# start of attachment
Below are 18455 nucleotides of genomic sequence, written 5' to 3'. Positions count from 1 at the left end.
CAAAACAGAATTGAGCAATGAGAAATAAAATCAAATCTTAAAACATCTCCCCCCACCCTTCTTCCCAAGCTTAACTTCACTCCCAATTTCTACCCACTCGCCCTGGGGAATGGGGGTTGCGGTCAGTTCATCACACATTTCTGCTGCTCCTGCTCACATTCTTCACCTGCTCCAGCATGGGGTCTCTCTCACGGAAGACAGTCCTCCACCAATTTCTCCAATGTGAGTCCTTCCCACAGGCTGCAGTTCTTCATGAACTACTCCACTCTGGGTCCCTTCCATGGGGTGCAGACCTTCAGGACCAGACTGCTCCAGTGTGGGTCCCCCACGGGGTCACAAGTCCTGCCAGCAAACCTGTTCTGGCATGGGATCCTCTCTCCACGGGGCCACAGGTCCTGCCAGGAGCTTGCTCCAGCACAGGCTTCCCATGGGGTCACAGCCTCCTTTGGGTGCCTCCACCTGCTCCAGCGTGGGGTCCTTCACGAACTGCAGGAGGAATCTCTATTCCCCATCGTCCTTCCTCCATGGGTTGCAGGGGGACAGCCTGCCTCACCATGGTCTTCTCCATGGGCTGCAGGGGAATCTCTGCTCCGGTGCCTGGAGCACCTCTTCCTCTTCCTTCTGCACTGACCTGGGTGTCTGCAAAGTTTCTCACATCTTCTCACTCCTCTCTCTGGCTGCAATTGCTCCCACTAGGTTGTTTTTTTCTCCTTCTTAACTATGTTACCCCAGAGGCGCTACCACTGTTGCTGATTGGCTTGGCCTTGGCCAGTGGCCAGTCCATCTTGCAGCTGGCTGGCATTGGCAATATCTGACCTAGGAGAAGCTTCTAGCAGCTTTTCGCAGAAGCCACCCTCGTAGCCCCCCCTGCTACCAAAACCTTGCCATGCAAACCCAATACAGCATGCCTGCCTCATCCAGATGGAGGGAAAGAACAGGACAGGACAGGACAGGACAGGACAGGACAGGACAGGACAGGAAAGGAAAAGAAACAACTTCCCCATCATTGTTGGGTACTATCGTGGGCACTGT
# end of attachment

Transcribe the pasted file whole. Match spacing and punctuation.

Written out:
Below are 18455 nucleotides of genomic sequence, written 5' to 3'. Positions count from 1 at the left end.
CAAAACAGAATTGAGCAATGAGAAATAAAATCAAATCTTAAAACATCTCCCCCCACCCTTCTTCCCAAGCTTAACTTCACTCCCAATTTCTACCCACTCGCCCTGGGGAATGGGGGTTGCGGTCAGTTCATCACACATTTCTGCTGCTCCTGCTCACATTCTTCACCTGCTCCAGCATGGGGTCTCTCTCACGGAAGACAGTCCTCCACCAATTTCTCCAATGTGAGTCCTTCCCACAGGCTGCAGTTCTTCATGAACTACTCCACTCTGGGTCCCTTCCATGGGGTGCAGACCTTCAGGACCAGACTGCTCCAGTGTGGGTCCCCCACGGGGTCACAAGTCCTGCCAGCAAACCTGTTCTGGCATGGGATCCTCTCTCCACGGGGCCACAGGTCCTGCCAGGAGCTTGCTCCAGCACAGGCTTCCCATGGGGTCACAGCCTCCTTTGGGTGCCTCCACCTGCTCCAGCGTGGGGTCCTTCACGAACTGCAGGAGGAATCTCTATTCCCCATCGTCCTTCCTCCATGGGTTGCAGGGGGACAGCCTGCCTCACCATGGTCTTCTCCATGGGCTGCAGGGGAATCTCTGCTCCGGTGCCTGGAGCACCTCTTCCTCTTCCTTCTGCACTGACCTGGGTGTCTGCAAAGTTTCTCACATCTTCTCACTCCTCTCTCTGGCTGCAATTGCTCCCACTAGGTTGTTTTTTTCTCCTTCTTAACTATGTTACCCCAGAGGCGCTACCACTGTTGCTGATTGGCTTGGCCTTGGCCAGTGGCCAGTCCATCTTGCAGCTGGCTGGCATTGGCAATATCTGACCTAGGAGAAGCTTCTAGCAGCTTTTCGCAGAAGCCACCCTCGTAGCCCCCCCTGCTACCAAAACCTTGCCATGCAAACCCAATACAGCATGCCTGCCTCATCCAGATGGAGGGAAAGAACAGGACAGGACAGGACAGGACAGGACAGGACAGGACAGGACAGGAAAGGAAAAGAAACAACTTCCCCATCATTGTTGGGTACTATCGTGGGCACTGT